My Last Attempt at Parole
My situation had completely changed since my previous attempt at parole.
My parent’s recent move to Omaha would allow me to move in with them, so I changed my destination from Connecticut to Omaha. My grandfather’s offer to live with him was gracious, and I was extremely thankful. It just made more sense to move in with my parents.
My father had enrolled me in Cosmetology school which covered the part about being a productive member of society. Having completed more than fifty percent of my five year sentence should have fulfilled the deterrent and retributive part of my confinement. There was no real reason to think that I would not be paroled this time.
Making parole this time was really important to me. My goal was to be released before my twenty-third birthday which was in September. If I didn’t make it, my release would be closer to the end of the year.
Even though my confidence level was high, after being turned down the last time, I couldn’t rule out the possibility of another denial. As I headed to my parole board, prepared for either decision, I felt a sense of peace. Once again, I sat in a waiting room anticipating hearing my name, when it was my turn.
An inmate who had just finished his board came through the door. There was no emotion on his face so I could not gage how it went for him. I heard someone from inside shout, “Trustee Mike, please come in.”
As I headed over to the solitary chair sitting in front of the board members’ table, I quickly surveyed the board members. Sitting on the other side of the table there were three soldiers in their combat uniforms. One of them I recognized from the last time as the Major who was in charge. They were all smiling and seemed friendly.
Standing at attention I stated, “Trustee Mike reporting as ordered, Sirs.”
They told me to take a seat. The initial questions were about my conviction. The board wanted to know if I was remorseful for my crimes. They also wanted to know what I had done up to this point to change. The list of rehabilitation classes I had taken was longer than before. There weren’t any more that were related to my crime that I could take, however, I did continue to attend the Narcotics Anonymous classes each week.
The level of disappointment I had for letting down myself, my family, the Army and God was so strong that I could not fully convey it in words. I couldn’t help but wonder, if these soldiers looked at me with the same disgrace I had for myself. The oath that I took to defend this country against all enemies foreign and domestic was thrown out the window when my choices placed me on the other side of that oath. With all my heart and soul, I did my best to explain that I was truly sorry.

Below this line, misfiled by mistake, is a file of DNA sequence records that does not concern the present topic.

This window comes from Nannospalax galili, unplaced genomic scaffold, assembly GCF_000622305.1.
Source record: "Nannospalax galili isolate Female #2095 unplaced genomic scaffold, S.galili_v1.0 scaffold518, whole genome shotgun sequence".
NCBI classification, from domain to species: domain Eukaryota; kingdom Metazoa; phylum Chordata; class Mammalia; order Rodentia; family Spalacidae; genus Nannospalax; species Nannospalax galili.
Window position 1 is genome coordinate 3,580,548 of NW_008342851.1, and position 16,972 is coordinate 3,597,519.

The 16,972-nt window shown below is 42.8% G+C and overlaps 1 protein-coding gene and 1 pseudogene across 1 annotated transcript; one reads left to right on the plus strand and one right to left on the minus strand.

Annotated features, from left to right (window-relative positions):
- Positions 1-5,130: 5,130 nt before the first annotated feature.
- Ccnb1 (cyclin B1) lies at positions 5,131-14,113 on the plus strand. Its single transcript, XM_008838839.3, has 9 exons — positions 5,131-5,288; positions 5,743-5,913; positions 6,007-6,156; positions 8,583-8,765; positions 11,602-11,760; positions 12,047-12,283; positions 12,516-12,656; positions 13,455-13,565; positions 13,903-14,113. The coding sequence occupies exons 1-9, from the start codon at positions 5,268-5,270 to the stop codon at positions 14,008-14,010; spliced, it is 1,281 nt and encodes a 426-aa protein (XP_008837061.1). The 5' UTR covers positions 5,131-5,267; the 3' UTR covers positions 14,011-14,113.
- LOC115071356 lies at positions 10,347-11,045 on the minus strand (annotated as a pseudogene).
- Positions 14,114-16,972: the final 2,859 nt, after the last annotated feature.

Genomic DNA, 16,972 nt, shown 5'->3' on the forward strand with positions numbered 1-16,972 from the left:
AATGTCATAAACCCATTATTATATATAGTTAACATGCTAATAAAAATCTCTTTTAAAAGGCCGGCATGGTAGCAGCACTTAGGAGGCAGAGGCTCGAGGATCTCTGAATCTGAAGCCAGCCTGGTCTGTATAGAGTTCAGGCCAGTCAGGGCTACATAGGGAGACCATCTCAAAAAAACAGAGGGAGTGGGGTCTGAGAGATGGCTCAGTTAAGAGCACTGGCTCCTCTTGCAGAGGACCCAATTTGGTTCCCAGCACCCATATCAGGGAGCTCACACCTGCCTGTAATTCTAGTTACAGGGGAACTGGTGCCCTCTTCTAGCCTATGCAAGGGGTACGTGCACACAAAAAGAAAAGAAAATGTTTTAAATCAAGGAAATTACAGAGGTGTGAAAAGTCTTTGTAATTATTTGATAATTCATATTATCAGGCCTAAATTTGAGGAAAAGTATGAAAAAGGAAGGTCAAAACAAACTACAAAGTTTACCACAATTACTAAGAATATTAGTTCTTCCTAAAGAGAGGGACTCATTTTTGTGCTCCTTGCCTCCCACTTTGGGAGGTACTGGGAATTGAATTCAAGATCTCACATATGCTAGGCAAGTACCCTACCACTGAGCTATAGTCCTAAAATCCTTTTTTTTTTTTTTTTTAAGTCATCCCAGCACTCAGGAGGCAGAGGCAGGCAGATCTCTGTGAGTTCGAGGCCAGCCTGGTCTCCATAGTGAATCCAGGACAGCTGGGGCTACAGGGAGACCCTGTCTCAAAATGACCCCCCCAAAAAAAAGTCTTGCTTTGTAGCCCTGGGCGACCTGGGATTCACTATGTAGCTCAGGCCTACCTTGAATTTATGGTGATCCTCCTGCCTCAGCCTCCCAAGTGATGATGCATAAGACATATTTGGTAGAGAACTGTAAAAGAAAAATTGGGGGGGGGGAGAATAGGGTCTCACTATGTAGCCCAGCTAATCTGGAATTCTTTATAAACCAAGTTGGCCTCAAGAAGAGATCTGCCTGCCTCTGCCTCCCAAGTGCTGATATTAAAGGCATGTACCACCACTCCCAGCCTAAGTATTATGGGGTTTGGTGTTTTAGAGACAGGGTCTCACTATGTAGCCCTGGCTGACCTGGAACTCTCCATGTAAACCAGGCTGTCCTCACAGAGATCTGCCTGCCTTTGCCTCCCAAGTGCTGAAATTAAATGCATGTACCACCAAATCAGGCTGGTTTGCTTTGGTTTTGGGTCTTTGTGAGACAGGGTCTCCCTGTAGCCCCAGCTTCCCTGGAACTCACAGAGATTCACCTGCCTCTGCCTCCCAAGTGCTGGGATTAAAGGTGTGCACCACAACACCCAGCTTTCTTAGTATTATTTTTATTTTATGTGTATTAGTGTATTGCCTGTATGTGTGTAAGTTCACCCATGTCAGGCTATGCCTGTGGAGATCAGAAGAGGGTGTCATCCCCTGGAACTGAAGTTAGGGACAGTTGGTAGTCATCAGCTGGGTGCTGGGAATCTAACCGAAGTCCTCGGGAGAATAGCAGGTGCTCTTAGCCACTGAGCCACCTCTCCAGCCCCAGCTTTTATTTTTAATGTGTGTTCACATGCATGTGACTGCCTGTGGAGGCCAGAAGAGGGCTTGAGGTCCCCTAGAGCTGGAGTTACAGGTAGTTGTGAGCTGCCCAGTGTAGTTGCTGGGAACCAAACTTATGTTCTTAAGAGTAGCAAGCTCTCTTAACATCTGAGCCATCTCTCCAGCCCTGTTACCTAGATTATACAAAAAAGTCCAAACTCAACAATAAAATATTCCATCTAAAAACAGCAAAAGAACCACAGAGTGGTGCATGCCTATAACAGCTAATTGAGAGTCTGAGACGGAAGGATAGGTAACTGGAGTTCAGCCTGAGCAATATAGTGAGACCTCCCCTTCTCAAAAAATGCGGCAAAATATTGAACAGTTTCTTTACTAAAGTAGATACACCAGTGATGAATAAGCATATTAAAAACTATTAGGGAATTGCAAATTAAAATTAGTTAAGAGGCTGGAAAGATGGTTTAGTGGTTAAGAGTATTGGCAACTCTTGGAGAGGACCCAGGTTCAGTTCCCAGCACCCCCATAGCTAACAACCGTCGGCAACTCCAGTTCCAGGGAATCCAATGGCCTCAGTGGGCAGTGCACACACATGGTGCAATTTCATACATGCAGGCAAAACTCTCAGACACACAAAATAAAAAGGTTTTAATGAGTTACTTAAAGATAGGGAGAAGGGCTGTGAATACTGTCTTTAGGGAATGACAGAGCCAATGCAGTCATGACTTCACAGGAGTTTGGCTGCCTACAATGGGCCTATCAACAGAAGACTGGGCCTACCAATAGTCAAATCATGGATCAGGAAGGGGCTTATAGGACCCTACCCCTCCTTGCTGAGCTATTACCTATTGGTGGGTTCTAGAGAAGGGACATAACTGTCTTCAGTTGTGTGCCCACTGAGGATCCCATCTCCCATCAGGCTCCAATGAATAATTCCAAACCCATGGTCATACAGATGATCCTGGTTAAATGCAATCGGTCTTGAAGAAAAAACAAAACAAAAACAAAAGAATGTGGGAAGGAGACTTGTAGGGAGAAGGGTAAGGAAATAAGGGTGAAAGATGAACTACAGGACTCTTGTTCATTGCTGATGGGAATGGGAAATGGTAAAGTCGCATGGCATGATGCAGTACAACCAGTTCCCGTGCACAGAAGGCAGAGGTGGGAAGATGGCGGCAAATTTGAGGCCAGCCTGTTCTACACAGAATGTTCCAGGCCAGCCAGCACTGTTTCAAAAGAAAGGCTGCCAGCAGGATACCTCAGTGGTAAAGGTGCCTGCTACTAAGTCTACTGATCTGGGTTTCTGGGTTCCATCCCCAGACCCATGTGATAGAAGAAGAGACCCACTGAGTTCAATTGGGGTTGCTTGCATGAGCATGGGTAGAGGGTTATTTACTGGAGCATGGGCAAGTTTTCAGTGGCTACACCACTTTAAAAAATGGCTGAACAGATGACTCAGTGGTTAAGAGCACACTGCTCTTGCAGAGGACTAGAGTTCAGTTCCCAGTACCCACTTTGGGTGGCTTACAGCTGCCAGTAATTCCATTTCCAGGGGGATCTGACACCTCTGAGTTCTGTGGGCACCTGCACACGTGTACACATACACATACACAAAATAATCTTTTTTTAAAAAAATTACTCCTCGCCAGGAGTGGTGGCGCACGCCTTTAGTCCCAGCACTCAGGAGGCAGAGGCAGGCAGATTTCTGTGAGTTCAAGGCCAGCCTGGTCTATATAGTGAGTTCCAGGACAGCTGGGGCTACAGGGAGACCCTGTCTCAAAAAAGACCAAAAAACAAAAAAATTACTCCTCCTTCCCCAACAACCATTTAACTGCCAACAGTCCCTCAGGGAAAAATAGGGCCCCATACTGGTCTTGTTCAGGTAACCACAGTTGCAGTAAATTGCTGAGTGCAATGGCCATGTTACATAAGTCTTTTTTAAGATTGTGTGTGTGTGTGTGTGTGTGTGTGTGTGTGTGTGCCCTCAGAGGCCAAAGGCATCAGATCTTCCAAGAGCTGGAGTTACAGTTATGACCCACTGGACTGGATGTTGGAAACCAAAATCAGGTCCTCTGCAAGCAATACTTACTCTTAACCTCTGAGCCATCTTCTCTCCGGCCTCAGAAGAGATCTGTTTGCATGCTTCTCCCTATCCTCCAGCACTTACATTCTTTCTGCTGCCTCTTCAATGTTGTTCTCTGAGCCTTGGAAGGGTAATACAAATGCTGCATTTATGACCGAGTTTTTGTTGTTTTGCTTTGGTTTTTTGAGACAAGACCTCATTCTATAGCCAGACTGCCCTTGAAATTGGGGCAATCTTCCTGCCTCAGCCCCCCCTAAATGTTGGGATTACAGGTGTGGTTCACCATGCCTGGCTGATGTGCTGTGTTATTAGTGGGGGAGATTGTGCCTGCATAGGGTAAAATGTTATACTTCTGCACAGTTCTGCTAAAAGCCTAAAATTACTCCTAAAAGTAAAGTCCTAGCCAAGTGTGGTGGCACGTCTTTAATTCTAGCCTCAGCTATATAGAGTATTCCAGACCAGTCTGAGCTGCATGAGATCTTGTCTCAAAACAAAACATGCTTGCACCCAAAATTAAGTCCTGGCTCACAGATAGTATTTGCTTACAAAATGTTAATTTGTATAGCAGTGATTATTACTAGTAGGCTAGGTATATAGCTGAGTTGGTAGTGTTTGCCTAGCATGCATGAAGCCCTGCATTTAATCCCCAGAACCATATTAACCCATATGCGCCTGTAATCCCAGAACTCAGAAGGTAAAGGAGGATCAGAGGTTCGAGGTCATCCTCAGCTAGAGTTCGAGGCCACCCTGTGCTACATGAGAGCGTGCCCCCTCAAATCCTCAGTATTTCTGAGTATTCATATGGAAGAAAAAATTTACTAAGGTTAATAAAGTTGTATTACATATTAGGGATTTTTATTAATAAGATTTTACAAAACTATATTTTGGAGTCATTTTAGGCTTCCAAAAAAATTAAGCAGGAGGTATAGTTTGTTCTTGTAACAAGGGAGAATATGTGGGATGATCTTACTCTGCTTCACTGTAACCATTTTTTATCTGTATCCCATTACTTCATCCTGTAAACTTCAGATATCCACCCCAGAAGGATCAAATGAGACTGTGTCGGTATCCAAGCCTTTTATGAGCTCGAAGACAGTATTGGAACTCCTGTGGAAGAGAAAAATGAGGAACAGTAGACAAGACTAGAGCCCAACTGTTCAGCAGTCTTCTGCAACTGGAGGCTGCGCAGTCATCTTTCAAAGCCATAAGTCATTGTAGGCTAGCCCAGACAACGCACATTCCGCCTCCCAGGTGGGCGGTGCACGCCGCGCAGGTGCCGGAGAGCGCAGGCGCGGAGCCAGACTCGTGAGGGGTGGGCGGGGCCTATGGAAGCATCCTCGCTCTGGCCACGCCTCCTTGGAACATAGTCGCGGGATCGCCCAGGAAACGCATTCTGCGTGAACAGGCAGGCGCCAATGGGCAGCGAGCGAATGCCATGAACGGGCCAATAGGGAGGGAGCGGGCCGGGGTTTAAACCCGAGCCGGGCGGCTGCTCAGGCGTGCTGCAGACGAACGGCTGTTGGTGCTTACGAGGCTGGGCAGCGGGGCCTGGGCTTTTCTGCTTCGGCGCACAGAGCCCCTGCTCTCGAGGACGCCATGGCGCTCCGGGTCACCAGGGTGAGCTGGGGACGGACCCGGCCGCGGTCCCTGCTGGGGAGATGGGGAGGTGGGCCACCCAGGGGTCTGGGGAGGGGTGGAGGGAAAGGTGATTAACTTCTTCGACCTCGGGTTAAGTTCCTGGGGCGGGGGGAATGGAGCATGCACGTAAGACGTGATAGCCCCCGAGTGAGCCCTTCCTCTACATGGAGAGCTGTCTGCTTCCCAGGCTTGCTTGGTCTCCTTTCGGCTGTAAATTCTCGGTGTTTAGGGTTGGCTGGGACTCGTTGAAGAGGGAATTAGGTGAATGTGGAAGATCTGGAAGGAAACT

They asked me some questions about my family and what my relationship with my parents was like. They asked if I had a job lined up or a backup plan for income that would keep me from relapsing back into my criminal behavior. It really helped that I had the support of my family to assist me with any challenges I would face. Not everyone who comes to the board has that kind of support upon release. With everything I had going for me outside these walls, I knew I would never be back.
After we were done talking, they thanked me and told me I was dismissed.
In their faces, I could see that they wanted to believe me. There was a glimmer of hope in their eyes when they looked at me. But, how many times had someone sat in this same chair, said all the exact same things, was released on parole and then came back inside the walls in a matter of months?
Many could not cope with the lack of structure when leaving the walls. Others could not fight the demons that brought them here in the first place. Some just wanted to come back because life inside was better to them than the life outside. Not everyone had the privilege of going home to a loving family. Some of these guys joined the military to escape their former life. Poverty, oppressive homes, places of no hope, going back would be worse than staying.
Because of this, I could understand the reservations the board might have with granting parole to someone like me. Last time it took about a month for me to get my results.
So there was nothing left for me to do, but wait.